The European Investment Bank (EIB), the European Union's long-term financing institution, is providing ECU 10 million (1) for upgrading and extending the passenger terminal at Tallinn International Airport. The loan to Tallinn Airport Ltd will help finance investments to bring services up to international standards. The refurbishment of the existing apron is also part of the investments and will improve the aircraft parking capacity. After completion of the works, the airport will have a capacity of 1.4 million passengers per year.
The loan agreement was signed today in Stockholm during the 1997 EIB FORUM, on 'Bridging the Seas in Northern Europe' attended by some 300 personalities from the region, representing business, finance, politics, academia and the media. Commenting on the loans, EIB Vice President Wolfgang Roth said: 'The redirection of traffic flows following independence of the Baltic States, requires urgent improvements to the countries' air traffic infrastructure to facilitate communication with the their new trading partners in the EU. Not surprisingly, therefore, this is already the EIB's second air traffic infrastructure financing in Estonia following a loan of ECU 20 million granted in 1994 for upgrading the country's air traffic control system.'
The loans bring total EIB lending in Estonia since 1992 to ECU 78 million. Previous EIB loans went to finance the district heating system of Pärnu and Tallinn, a bulk terminal at the Muuga deep sea port, the air traffic control system and the upgrading of the Tallinn-Narva railway. A first global loan for financing small and medium-scale manufacturing and tourism ventures was also granted to Estonian Investment Bank.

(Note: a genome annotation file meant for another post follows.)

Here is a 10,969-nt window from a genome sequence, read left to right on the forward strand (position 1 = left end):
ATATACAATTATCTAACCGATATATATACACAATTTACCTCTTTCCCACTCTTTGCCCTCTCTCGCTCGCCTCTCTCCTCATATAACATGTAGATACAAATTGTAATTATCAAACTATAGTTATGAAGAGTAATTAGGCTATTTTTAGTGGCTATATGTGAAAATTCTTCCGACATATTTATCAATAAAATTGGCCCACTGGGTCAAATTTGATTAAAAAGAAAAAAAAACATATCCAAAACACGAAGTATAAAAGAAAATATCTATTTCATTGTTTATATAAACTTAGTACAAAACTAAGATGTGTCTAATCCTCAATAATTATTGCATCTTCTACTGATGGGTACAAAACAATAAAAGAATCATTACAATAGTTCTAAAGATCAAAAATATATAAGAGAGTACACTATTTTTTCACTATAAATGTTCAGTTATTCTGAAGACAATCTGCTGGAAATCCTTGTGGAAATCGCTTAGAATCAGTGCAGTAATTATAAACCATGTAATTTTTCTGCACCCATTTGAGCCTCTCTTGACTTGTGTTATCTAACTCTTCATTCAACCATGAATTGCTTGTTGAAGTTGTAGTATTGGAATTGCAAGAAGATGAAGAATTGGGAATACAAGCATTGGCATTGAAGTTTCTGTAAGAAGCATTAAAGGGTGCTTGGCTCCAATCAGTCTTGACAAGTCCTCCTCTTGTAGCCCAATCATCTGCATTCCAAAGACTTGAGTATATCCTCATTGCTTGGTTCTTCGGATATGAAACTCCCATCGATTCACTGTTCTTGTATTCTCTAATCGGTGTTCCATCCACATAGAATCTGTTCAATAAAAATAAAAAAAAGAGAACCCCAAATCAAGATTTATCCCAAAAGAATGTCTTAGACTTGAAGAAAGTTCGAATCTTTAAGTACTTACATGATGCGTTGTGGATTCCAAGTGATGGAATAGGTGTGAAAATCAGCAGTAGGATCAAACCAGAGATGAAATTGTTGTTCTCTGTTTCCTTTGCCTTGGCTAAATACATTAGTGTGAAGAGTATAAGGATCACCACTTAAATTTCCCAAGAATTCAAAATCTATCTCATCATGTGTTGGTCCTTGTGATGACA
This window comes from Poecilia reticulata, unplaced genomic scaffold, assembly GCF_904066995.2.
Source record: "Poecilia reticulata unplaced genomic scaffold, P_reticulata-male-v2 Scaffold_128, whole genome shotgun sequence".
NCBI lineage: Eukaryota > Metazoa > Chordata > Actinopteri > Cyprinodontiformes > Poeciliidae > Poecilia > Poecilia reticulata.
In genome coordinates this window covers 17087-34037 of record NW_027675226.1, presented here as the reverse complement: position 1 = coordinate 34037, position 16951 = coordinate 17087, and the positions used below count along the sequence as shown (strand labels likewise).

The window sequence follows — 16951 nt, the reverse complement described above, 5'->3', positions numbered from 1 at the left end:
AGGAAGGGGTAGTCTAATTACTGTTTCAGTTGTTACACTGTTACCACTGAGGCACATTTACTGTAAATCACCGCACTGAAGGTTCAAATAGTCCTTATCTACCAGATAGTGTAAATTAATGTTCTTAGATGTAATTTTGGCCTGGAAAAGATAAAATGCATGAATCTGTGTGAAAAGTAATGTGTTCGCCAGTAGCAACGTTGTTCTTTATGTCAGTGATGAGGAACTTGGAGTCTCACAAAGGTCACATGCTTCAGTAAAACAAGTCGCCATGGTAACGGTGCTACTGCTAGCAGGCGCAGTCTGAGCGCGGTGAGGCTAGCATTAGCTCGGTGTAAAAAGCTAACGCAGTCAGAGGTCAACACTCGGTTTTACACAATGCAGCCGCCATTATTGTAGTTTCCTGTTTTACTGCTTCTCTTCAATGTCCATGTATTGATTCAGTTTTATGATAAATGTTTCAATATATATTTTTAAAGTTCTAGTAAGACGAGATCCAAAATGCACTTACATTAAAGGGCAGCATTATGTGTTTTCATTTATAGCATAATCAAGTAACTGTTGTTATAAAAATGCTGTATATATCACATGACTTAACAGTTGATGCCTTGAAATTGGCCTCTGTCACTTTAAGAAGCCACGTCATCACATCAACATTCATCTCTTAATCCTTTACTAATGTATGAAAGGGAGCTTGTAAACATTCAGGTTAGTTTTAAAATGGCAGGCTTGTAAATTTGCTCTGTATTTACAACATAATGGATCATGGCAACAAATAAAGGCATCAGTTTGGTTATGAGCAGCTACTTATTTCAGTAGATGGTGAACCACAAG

The EIB was established in 1958 under the Treaty of Rome and is the European Union's long-term financing institution. In 1996, the Bank provided loans totalling ECU 23.2 billion. Nearly 5 per cent of this was for projects in eleven Central and Eastern European countries: Albania, Bulgaria, the Czech Republic, Estonia, Hungary, Latvia, Lithuania, Poland, Romania, Slovakia and Slovenia. Between 1990 and the end of 1996, the EIB lent some ECU 5 billion to projects in these countries. Under a new mandate for the years 1997-2000 another ECU 3.52 billion will be lent in the region. In addition, the EIB will also create, at the request of the Council of Ministers, a substantialpre-accession lending facilityto help Central and Eastern European countries prepare for EU-membership.
(1) The conversion rates used by the EIB for statistical purposes during the current quarter are those obtaining on 30 September 1997, when ECU 1 = GBP 0.69, IEP 0.76, USD 1.113, EEK 15.7241.